Wall Street rallies at end of roller coaster week By Reuters
By Stephen Culp
NEW YORK (Reuters) – Wall Street rallied on Friday, ending a week of wild market gyrations marked by signs of peaking inflation and worries that the Federal Reserve might tighten policy too aggressively.
Rebounding megacap tech and tech-adjacent growth stocks led the market higher. These shares thrived when interest rates were low and Fed policy accommodative during the pandemic, but they sold off in recent sessions.
Despite the gains, the and the Nasdaq were on course to post their sixth consecutive weekly loss. It would be the longest losing streak for the S&P 500 since fall 2012 and for the Nasdaq since spring 2011.
The Dow was on course for its seventh consecutive weekly dip, the blue chip average’s longest losing streak since late winter of 1980.
“It’s a pretty bleak past couple of months, we’re at or very close to bear market territory for just about every major index,” said Peter Tuz, president of Chase Investment Counsel in Charlottesville, Virginia. “It’s too early to tell whether we’re approaching a bottom and at least stabilizing.”
In the past six trading days, the Labor Department delivered four economic reports suggesting inflation hit its apex in March, welcome news for market participants worried that the Fed’s upcoming spate of inflation-fighting interest rate hikes could spark a recession.
Fed Chairman Jerome Powell, confirmed on Thursday by the U.S. Senate to a second term, reiterated the central bank’s determination to battle inflation, but said he believes the economy can avoid a serious downturn.
Powell “demonstrated a humility and seriousness at the same time,” Tuz said. “He’s committing to getting this inflation under control, even if he admits it’s going to be somewhat painful.”
The rose 160.15 points, or 0.5%, to 31,890.45, the S&P 500 gained 54.19 points, or 1.38%, to 3,984.27 and the added 303.40 points, or 2.67%, to 11,674.36.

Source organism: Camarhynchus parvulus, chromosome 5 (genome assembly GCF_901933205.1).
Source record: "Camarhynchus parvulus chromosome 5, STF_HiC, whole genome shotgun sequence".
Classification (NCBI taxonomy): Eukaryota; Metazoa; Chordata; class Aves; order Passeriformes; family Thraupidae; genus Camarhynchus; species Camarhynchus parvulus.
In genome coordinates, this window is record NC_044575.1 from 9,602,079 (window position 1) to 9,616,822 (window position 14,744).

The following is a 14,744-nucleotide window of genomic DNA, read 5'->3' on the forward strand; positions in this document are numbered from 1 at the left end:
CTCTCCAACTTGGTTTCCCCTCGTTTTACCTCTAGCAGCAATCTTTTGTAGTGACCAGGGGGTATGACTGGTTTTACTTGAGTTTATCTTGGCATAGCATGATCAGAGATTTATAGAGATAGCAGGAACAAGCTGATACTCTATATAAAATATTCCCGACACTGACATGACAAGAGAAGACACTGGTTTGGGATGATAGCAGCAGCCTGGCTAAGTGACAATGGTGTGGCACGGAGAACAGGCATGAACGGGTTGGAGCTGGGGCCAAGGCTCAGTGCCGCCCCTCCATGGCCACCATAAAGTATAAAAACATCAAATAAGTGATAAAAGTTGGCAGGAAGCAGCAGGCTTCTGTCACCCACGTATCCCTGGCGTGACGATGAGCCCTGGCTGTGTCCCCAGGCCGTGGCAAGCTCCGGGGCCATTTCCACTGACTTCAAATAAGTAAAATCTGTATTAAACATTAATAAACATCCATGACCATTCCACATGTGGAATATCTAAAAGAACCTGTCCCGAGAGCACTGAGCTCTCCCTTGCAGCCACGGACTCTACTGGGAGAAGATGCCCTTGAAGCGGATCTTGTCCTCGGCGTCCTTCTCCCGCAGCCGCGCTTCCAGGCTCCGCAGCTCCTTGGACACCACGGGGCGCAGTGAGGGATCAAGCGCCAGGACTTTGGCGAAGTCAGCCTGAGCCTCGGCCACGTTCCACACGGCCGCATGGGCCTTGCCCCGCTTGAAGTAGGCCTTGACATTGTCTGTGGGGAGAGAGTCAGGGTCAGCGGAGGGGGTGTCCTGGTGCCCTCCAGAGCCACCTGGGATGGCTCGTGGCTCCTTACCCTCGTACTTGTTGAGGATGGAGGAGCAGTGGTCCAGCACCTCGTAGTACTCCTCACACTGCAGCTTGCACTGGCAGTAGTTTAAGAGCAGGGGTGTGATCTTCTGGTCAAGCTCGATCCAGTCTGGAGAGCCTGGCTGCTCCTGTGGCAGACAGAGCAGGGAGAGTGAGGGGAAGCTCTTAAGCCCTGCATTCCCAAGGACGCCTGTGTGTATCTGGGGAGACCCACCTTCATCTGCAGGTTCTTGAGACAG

Among the 11 major sectors of the S&P 500, consumer discretionary stocks enjoyed the largest percentage gain.
First-quarter reporting season has reached the final stretch, with 458 companies in the S&P 500 having reported. Of those, 78% have delivered consensus beating results, according to Refinitiv.
For the first three months of the year, analysts now see aggregate year-on-year S&P 500 earnings growth of 11.1%, up from 6.4% at quarter-end, per Refinitiv.
Shares of Twitter Inc (NYSE:) dropped 9.8% following Elon Musk’s tweet that he had put the $44 billion cash buyout deal on hold, as he waits for the social media company to provide data on fake accounts.
Tesla (NASDAQ:) Inc jumped 4.9%.
Trading platform Robinhood Markets Inc (NASDAQ:) surged 23.0% after Samuel Bankman-Fried, the chief executive and founder of cryptocurrency exchange FTX, revealed a 7.6% stake in the brokerage app company.
Warren Buffett’s Berkshire Hathaway (NYSE:) disclosed buying more shares of Occidental Petroleum (NYSE:), sending the oil company’s shares up 6.2%.
Advancing issues outnumbered declining ones on the NYSE by a 3.37-to-1 ratio; on Nasdaq, a 2.94-to-1 ratio favored advancers.
The S&P 500 posted one new 52-week high and 30 new lows; the Nasdaq Composite recorded nine new highs and 257 new lows.